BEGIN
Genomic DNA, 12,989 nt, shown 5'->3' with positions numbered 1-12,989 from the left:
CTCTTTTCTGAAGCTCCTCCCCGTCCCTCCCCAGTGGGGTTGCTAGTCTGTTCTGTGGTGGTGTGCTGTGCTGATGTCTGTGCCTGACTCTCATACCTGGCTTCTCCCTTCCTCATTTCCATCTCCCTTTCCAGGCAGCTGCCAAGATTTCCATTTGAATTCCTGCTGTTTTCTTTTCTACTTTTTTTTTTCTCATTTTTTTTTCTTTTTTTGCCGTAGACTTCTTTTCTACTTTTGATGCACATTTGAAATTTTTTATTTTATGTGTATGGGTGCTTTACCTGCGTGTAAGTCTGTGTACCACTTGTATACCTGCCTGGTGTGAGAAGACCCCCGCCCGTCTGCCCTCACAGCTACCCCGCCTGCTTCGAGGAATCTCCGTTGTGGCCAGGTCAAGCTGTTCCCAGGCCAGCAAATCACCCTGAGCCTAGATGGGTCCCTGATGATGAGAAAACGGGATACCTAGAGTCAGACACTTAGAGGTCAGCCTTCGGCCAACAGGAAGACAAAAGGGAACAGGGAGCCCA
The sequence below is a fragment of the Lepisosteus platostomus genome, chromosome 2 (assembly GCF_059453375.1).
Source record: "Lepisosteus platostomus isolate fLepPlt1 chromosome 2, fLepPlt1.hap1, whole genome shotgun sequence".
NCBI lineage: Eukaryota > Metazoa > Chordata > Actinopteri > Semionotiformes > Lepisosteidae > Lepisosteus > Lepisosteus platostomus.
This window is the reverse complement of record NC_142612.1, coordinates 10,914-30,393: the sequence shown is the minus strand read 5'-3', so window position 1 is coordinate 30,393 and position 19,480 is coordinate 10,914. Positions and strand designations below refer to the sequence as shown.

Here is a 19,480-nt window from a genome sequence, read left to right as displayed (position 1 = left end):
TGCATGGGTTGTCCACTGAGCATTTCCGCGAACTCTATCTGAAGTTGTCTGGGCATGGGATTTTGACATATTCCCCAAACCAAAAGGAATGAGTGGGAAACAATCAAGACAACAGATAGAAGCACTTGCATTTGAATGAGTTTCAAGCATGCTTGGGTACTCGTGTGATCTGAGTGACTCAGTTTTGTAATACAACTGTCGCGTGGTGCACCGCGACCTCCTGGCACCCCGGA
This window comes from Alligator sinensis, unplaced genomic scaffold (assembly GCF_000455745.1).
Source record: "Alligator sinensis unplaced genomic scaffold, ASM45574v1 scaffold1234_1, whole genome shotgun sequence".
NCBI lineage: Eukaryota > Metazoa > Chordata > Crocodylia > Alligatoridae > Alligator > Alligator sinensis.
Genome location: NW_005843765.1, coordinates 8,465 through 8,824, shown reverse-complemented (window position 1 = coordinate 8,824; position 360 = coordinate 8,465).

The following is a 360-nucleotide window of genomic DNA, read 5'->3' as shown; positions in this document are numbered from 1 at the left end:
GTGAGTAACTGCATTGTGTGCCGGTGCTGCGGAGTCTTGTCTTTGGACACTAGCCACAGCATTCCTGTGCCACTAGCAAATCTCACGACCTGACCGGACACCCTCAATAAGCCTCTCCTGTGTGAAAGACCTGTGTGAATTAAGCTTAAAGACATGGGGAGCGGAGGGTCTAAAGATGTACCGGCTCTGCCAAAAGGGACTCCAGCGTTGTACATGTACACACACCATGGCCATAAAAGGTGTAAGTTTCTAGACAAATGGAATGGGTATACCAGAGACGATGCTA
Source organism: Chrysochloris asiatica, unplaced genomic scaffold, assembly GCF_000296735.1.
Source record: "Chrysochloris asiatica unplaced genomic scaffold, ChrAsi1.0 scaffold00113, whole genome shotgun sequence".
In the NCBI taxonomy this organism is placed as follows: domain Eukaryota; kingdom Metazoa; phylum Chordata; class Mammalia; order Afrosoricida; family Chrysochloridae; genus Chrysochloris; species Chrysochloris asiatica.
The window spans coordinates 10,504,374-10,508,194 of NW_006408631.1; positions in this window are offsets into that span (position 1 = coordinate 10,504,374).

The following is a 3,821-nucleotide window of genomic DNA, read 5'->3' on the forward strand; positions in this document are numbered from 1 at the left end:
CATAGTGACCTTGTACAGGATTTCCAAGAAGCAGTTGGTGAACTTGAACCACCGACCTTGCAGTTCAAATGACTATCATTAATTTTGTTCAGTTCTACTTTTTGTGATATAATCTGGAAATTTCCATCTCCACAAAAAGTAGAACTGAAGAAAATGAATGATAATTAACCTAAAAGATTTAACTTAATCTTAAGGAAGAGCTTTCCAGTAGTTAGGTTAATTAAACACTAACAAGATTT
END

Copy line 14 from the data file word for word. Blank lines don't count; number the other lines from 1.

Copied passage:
GTGAGTAACTGCATTGTGTGCCGGTGCTGCGGAGTCTTGTCTTTGGACACTAGCCACAGCATTCCTGTGCCACTAGCAAATCTCACGACCTGACCGGACACCCTCAATAAGCCTCTCCTGTGTGAAAGACCTGTGTGAATTAAGCTTAAAGACATGGGGAGCGGAGGGTCTAAAGATGTACCGGCTCTGCCAAAAGGGACTCCAGCGTTGTACATGTACACACACCATGGCCATAAAAGGTGTAAGTTTCTAGACAAATGGAATGGGTATACCAGAGACGATGCTA